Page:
Friday, June 22, 2007

Windmills in Africa

Here's an alternative to the UNDP, Tobin tax, Africa isn't responsible approach to development.

First, one of the most disgusting stories I've got in my bookmarks:

"Zimbabwe to chair UN body"
Zimbabwe has won approval to lead the UN body that promotes economic progress and environmental protection despite protests from some Western countries and human rights organisations.
From Al-Jazeera

Now, one of the most inspiring I've seen in a long time:

William Kamkwamba

Via Francis, Ladies N' Gennlemen. Please welcome Mr. William Kamkwamba to the blogosphere. As Meskel Square points out, William is one of the cheetahs. Not, definitely not, one of the hippos.

William Kamkwamba, the Malawian schoolboy who built a windmill out of spare parts to power his rural home at the age of 14. He followed instructions from a book. "I tried it and I made it," he said to a standing ovation.

In more detail:

I built my first windmill when I was 15. Over the next few years I kept refining the design. I made many modifications to the plans i found in the book. For example, I increased the blades from three to four to provide more power output.

The windmill now powers lights for 3 rooms and a light over our porch outside. I also use it to power my family's two radios. I also can charge mobile phones that the neighbors have.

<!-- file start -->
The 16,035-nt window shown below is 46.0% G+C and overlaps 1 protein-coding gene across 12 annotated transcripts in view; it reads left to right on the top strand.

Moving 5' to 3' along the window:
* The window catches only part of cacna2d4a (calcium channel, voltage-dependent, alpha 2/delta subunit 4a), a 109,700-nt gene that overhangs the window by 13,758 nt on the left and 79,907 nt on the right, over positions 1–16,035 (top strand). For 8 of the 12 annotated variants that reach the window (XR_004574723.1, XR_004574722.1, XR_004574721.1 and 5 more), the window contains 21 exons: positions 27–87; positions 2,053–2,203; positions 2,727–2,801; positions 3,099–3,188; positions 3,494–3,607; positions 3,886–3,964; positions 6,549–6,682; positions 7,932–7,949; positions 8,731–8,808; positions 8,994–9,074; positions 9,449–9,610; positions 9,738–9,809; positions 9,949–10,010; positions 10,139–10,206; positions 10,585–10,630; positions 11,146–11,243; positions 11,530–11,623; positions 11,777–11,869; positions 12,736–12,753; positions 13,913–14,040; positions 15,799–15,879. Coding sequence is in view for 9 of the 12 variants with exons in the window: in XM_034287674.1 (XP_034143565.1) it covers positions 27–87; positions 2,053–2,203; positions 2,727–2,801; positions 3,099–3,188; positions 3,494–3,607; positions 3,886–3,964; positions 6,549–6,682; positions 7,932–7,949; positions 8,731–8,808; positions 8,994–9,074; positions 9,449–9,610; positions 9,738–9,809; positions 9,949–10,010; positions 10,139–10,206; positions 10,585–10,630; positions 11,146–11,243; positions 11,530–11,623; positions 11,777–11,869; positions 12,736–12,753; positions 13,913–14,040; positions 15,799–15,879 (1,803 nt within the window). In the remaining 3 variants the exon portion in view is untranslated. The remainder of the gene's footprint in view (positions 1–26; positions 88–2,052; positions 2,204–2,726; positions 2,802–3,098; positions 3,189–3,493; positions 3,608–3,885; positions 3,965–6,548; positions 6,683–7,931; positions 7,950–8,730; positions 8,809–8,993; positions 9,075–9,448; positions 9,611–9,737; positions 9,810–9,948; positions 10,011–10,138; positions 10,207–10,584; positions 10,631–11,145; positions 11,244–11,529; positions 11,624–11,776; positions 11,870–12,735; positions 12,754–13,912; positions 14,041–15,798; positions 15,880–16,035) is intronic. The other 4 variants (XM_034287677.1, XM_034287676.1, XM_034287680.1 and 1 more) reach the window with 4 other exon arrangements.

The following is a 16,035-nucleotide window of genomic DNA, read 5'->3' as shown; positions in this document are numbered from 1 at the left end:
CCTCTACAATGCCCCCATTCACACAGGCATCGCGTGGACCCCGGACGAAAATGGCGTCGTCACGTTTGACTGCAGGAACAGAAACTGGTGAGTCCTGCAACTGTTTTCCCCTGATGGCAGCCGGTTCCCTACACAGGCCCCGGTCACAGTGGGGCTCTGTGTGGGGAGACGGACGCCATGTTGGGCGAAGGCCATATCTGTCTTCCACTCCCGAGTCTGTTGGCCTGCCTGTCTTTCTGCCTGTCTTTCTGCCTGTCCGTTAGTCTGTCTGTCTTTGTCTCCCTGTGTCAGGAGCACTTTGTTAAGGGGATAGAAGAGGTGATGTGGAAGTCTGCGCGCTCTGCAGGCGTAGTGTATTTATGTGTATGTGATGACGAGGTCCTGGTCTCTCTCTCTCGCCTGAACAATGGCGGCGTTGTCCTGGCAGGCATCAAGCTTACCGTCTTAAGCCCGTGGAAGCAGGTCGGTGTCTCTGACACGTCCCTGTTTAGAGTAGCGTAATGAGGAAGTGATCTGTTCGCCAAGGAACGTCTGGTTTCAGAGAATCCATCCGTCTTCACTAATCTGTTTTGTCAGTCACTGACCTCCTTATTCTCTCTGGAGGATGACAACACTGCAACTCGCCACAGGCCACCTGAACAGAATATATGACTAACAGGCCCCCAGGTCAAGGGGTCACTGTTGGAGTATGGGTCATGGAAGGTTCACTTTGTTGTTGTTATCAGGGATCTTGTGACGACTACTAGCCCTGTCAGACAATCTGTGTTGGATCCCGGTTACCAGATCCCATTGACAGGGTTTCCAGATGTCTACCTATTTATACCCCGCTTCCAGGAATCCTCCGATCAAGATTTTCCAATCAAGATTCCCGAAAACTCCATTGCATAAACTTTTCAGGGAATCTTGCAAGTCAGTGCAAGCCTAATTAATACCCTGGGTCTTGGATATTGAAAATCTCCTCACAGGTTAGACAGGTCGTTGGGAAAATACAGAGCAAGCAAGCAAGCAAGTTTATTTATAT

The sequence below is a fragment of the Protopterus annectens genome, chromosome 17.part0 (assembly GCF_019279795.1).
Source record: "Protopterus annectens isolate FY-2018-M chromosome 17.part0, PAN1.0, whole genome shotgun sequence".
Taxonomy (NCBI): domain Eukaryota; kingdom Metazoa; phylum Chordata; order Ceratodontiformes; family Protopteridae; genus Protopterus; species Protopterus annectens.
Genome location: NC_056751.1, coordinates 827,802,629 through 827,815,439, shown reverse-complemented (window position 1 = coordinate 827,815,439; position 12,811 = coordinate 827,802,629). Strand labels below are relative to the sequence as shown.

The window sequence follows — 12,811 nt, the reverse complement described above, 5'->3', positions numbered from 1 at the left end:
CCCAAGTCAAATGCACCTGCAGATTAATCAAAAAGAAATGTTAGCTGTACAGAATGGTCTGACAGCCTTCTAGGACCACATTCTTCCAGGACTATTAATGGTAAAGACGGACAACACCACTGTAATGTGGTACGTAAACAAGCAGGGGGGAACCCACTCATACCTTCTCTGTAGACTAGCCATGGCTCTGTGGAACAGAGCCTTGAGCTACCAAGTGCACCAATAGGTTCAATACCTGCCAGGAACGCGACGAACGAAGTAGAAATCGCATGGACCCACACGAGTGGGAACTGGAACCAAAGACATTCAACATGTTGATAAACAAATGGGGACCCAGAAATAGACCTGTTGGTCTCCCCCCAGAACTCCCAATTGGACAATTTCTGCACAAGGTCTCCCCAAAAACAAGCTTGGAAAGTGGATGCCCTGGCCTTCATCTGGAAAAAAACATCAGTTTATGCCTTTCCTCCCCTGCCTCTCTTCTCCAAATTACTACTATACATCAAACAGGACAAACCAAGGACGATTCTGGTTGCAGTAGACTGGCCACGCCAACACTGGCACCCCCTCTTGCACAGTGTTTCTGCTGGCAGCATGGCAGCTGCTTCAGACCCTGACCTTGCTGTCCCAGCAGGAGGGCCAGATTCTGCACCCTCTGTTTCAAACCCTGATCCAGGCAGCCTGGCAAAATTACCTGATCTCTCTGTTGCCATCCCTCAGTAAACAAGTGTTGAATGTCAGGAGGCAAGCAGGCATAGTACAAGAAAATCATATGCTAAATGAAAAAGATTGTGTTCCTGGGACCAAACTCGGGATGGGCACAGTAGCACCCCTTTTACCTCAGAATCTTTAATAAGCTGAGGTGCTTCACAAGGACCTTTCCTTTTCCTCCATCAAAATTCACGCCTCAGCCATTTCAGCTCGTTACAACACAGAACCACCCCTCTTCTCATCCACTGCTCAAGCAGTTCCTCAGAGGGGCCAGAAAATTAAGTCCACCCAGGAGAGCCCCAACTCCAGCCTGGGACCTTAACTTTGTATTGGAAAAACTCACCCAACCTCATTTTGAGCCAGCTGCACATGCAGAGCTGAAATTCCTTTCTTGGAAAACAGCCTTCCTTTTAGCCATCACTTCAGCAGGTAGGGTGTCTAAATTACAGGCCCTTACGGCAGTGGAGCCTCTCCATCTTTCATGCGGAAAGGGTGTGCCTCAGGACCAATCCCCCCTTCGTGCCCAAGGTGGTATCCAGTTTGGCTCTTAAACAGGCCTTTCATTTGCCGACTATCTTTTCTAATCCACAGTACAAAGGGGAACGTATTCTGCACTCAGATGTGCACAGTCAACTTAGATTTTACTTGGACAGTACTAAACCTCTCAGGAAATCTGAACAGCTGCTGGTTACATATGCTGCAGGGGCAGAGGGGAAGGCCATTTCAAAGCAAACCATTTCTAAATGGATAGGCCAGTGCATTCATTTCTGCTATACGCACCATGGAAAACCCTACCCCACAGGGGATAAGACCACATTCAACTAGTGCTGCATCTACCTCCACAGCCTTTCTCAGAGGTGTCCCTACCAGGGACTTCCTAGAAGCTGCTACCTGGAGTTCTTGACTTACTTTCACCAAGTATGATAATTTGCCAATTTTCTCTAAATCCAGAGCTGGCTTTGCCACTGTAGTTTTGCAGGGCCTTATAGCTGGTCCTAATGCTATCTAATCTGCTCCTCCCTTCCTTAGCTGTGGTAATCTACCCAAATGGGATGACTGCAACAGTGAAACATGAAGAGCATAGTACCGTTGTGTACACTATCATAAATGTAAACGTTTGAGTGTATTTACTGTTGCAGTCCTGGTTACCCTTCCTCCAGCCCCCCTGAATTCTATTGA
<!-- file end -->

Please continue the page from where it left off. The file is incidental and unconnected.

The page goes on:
In November of 2006, the deputy director of the MTTA, Dr. Hartford Mchazime found out about me while visiting the library where his organization had sent the books. He asked to visit me at my home to see the windmill. He asked me many questions about how I had built it. I will explain in detail in my next message.

Dr. Mchazime brought several journalists to see the windmill, among them Sangwani Mwafulirwa, reporter for The Daily Times, one of Malawi's largest newspapers.

As a result of the publicity, Dr. Mchazime was able to raise enough money to send me back to secondary school. I've been enrolled for a trimester at a boarding school about an hour from my home on the way to Lilongwe.

Worth reading the whole thing.

I lifted this directly and in toto from Tim Worstall. Thanks for putting it on the WWW Tim.